Born to Revolve
When we decided to create a studio-class pedal that faithfully recreates the classic, unmistakable sound of the most sought-after rotating speaker system, we prepared to stud... read more
Born to Revolve
When we decided to create a studio-class pedal that faithfully recreates the classic, unmistakable sound of the most sought-after rotating speaker system, we prepared to study every nuance and finest detail. The Strymon sound design labs have been filled with those signature, swirling, three-dimensional sounds, as we painstakingly analyzed and recreated the physics and mechanics behind these systems.
The complete rotary system.
Lex provides you with a complete, accurately reproduced rotary system: the low-frequency bass rotor, the rotating treble horn, the tube-driven amplifier, finely tuned microphone placement, and all the complex sonic interactions between these elements.
Utilizing a ridiculously powerful SHARC DSP, every drop of processing power is harnessed to authentically represent these details.
You get eight parameters to tweak, allowing extensive control over the tonality and mechanics of the rotating speaker system. You can manipulate each element, from rotor speed, horn level, acceleration time, microphone distance, tube drive and saturation, and volume level.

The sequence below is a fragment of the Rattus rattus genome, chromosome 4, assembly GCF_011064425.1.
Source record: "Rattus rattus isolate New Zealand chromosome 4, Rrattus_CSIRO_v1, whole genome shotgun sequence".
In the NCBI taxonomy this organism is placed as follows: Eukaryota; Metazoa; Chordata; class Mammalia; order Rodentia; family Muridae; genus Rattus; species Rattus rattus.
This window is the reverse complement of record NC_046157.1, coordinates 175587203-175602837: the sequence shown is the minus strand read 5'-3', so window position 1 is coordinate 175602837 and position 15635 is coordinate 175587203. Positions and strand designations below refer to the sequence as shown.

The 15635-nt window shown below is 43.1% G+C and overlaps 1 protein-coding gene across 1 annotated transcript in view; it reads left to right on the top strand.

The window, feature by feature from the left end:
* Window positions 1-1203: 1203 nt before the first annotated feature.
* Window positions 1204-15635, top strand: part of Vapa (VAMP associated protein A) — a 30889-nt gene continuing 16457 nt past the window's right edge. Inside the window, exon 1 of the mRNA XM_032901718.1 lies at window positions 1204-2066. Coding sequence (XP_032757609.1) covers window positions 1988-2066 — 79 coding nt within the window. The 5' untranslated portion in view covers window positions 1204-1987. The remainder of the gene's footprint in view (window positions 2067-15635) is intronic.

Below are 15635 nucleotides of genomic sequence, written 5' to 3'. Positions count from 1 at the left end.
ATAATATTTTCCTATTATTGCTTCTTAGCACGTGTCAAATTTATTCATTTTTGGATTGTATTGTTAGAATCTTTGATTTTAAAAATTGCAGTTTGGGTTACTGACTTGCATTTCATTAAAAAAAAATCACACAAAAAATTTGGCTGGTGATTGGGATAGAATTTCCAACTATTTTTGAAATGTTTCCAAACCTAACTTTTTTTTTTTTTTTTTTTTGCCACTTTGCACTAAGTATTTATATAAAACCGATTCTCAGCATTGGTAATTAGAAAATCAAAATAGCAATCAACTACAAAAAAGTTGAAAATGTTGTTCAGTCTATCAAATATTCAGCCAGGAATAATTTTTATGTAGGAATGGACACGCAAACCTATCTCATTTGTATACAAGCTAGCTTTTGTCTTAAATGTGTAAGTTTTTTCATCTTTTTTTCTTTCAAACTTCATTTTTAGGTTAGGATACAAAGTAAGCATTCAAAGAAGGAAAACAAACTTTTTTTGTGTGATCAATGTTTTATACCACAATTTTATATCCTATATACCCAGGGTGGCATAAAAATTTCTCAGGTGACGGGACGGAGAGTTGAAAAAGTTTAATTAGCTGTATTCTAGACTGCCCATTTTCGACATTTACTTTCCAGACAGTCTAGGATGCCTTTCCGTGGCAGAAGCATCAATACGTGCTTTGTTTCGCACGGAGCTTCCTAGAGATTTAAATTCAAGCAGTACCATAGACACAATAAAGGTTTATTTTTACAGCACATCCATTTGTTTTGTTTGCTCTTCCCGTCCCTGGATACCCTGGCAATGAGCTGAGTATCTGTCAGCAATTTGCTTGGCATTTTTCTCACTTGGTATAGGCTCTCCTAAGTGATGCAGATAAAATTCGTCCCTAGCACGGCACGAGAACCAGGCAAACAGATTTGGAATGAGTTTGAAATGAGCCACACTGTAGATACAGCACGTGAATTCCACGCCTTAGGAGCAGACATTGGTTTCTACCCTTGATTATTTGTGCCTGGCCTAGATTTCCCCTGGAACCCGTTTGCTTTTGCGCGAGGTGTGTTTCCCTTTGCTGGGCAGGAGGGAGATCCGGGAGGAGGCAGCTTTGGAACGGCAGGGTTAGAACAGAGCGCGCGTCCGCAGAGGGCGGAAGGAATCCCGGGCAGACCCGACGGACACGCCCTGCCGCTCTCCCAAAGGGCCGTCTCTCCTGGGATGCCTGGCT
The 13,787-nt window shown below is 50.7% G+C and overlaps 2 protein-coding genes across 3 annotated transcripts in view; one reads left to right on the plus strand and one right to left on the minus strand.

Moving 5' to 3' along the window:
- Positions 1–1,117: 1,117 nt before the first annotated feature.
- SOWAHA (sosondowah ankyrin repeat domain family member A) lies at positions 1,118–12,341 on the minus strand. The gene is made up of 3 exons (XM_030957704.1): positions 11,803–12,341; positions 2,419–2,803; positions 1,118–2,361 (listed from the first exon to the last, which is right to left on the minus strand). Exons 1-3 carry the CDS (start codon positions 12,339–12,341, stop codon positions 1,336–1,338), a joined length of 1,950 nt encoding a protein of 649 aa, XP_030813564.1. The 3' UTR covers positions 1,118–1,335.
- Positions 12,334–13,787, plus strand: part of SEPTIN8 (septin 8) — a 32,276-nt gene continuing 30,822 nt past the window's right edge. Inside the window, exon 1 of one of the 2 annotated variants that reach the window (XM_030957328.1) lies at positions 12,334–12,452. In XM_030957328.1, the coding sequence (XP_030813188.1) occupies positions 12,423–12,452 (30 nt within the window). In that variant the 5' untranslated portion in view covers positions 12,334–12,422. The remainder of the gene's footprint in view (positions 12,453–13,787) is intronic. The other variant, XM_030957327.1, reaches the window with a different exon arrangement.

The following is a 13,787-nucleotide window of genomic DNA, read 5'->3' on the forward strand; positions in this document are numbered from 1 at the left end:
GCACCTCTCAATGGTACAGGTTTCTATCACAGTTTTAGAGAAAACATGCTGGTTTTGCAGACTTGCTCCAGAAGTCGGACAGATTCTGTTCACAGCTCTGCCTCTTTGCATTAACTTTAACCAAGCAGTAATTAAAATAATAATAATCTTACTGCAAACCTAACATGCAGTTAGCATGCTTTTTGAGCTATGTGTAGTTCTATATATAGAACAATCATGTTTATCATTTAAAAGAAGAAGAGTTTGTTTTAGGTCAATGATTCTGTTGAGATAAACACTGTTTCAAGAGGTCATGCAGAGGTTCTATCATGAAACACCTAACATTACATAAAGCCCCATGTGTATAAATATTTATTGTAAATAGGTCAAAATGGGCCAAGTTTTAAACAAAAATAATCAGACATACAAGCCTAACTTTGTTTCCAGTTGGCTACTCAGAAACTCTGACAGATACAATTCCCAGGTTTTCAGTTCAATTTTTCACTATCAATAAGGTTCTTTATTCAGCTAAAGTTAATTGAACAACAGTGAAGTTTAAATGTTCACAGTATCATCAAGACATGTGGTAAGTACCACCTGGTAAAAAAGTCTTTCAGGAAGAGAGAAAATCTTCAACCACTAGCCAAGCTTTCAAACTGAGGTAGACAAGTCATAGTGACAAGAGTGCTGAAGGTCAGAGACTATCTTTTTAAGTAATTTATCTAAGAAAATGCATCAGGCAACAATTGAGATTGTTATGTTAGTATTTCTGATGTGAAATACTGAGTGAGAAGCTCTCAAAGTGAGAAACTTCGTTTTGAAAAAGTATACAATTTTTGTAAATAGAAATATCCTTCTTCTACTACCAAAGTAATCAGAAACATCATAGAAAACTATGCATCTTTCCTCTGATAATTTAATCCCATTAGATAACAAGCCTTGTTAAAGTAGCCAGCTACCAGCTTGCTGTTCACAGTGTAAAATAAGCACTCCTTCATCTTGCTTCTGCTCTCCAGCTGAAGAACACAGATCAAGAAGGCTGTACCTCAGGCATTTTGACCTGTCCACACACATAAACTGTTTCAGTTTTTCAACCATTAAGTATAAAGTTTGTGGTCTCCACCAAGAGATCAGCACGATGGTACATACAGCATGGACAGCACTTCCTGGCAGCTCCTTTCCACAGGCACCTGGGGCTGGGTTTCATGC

Go from a maelstrom of dramatic, up-close, sweeping and swirling sounds, all the way to mellow, tranquil and calming undulations. All of this without a giant cabinet, microphone setup, and costly motor maintenance.
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I Adore the Toothsome Tone
The Lex fast becoming one of my favorite pedals. Interestingly, the overdrive is perhaps my favorite feature as it adds awesome tooth to the mix. Even though this pedal 1st and foremost a rotary emulator, I tend to go subtle with the modulation and finding it fills out my tone with an wonderfully organic tone. Like a reverb or soft echo, it simply fills in and plumps up the overall result. I'm feeding a Blues Cube starting with a Musicman EVH, I've thrown in a Hot Cake after the Lex and finished with an Empress Compressor at the end of the signal chain. The Hot Cake really punches up the harmony & sustain when tapped and it certainly delivers the "woman tone". Overally, I feel I could spend hours tweaking and futzing with the Lex in an attempt to get the sound of an organ via guitar, and maybe in time, I will. But for now, I'm loving the simplicity of the signal described above.
Close to Leslie
I did a lot of research on a Leslie sampling pedal including Leslie's. This was my favorite. It is easliy controlled by the foot switches and has a great variation of tone. I have always loved the Leslie tone on songs such as "Badge" by Cream, "No Matter What" by Badfinger and "It Don't Come Easy" by Ringo Starr. There's a lot of fun in this box!